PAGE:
National Museum of Mexican Art



By Adrian Naves





Walking around the Pilsen neighborhood, one cannot simply ignore the vibrant community and the surrounding culture that’s at the heart of Chicago. Pilsen’s demographic is majorly made up of a Mexican American blue collar-working class, enriching the neighborhood with Mexican culture and arts. Absorbing the murals on the walls of Pilsen, it naturally paved the way to the National Museum of Mexican Art to help indulge my curiosity. As Eleanor Roosevelt once said, “The purpose of life is to live it, to taste it, to experience to the utmost, to reach out eagerly and without fear for newer and richer experience.”



It’s quite difficult to pinpoint which of these art pieces to discuss about (Too many for me to post about here), the following art pieces left an impactful impression and continue to linger on my mind, they are in no particular order. These pieces have some fascinating stories and their illustrations are quite moving.


Alejandro Romero: The Battle of Puebla, 1987

The battle of Puebla was celebrated on May 5th, 1862, which is often confused with the Mexican Independence Day. On that day, French troops marched towards Port of Veracruz to invade Mexico City. The French army encountered a sparsely armed Mexican army of President Benito Juárez, the French were unexpectedly crushed and defeated, Mexican immigrants residing in the United States were cheering on the victory against the French army. Today the Battle of Puebla is commemorated on May 5th in Mexican American communities across the U.S. Cinco de Mayo.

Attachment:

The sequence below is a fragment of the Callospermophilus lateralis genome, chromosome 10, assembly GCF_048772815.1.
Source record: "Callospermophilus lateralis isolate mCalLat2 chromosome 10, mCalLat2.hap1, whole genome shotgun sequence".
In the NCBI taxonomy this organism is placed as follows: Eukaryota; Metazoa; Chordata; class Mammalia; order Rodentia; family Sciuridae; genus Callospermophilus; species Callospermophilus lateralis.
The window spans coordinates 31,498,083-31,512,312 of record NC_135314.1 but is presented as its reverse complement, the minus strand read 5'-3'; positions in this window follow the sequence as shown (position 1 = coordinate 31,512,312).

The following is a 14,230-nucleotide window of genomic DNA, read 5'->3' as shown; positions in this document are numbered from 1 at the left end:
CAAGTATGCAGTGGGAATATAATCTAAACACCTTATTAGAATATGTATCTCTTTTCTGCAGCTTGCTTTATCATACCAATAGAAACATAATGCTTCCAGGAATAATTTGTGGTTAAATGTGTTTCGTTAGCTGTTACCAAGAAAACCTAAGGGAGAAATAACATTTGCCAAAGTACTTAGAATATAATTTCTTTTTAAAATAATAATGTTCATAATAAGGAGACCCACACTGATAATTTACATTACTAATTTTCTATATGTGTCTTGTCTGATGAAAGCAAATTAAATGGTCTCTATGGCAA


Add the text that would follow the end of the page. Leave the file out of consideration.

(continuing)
Marcos Raya: The Legacy of Manifest Destiny, 1995

“The Legacy of Manifest Destiny” is a remarkable work of art. It expresses a graphic visual of the impact that U.S. imperialism had on Latin America and their attempts to gain control. Marcos Raya’s painting shows resistance from the public, death, corruption deals with U.S. backed dictators, and more. As time goes on, its increasingly becoming difficult to ignore the sins of the past, this painting shows the accumulation of these events and their inevitable conclusion.


Vincent Valdez: Uncle Ernest 5 Min. Before His Capture, 2007

Ernest Valdez enlisted as an officer into the U.S. Army during World War II. During the Battle of the Bulge in December 1944, the Germans captured him. An often-overlooked aspect of World War II is the enlistment, sacrifices, and contributions of Mexican Americans which doesn’t get the recognition it deserves. The painting depicts the raw terror of his apprehension, coming to terms with being captured, or worse.


A few more of my favorite art pieces in no particular order…


Alfonso Castillo Orta: Máscara con figuras pre-Cuauhtémoc, 1992


Miguel Linares Mendoza: El gusano, 1997


Santos Motoaopohua de la Torre de Santiago (Art Direction) with assistance by Graciela de Santiago Gonzáles, Cecilia de la Torre de Santiago, Ofelia de la Torre de Santiago, Catarino Roblez Cocio, Fel: El nuevo amanecer, 2003


Philip Stein: Madre y niño, 1952


Alfredo Arreguin: Heritage, 2005


Alfredo Arreguin: Adelita, 2009


Anonymous: Anónimo, ca. 18th century


With the upcoming holidays of the Mexican Independence Day and the Day of the Dead, the inclination to visit the National Museum of Mexican Art will only grow stronger. The museum is located at 1852 W. 19th St., the doors are open from 10 a.m. to 5 p.m., Tuesday to Sunday Once you wander in, you’ll walk out enlightened and enriched with the knowledge and rich history of another culture…As J.R.R. Tolkien once said, “Not all those who wander are lost.”

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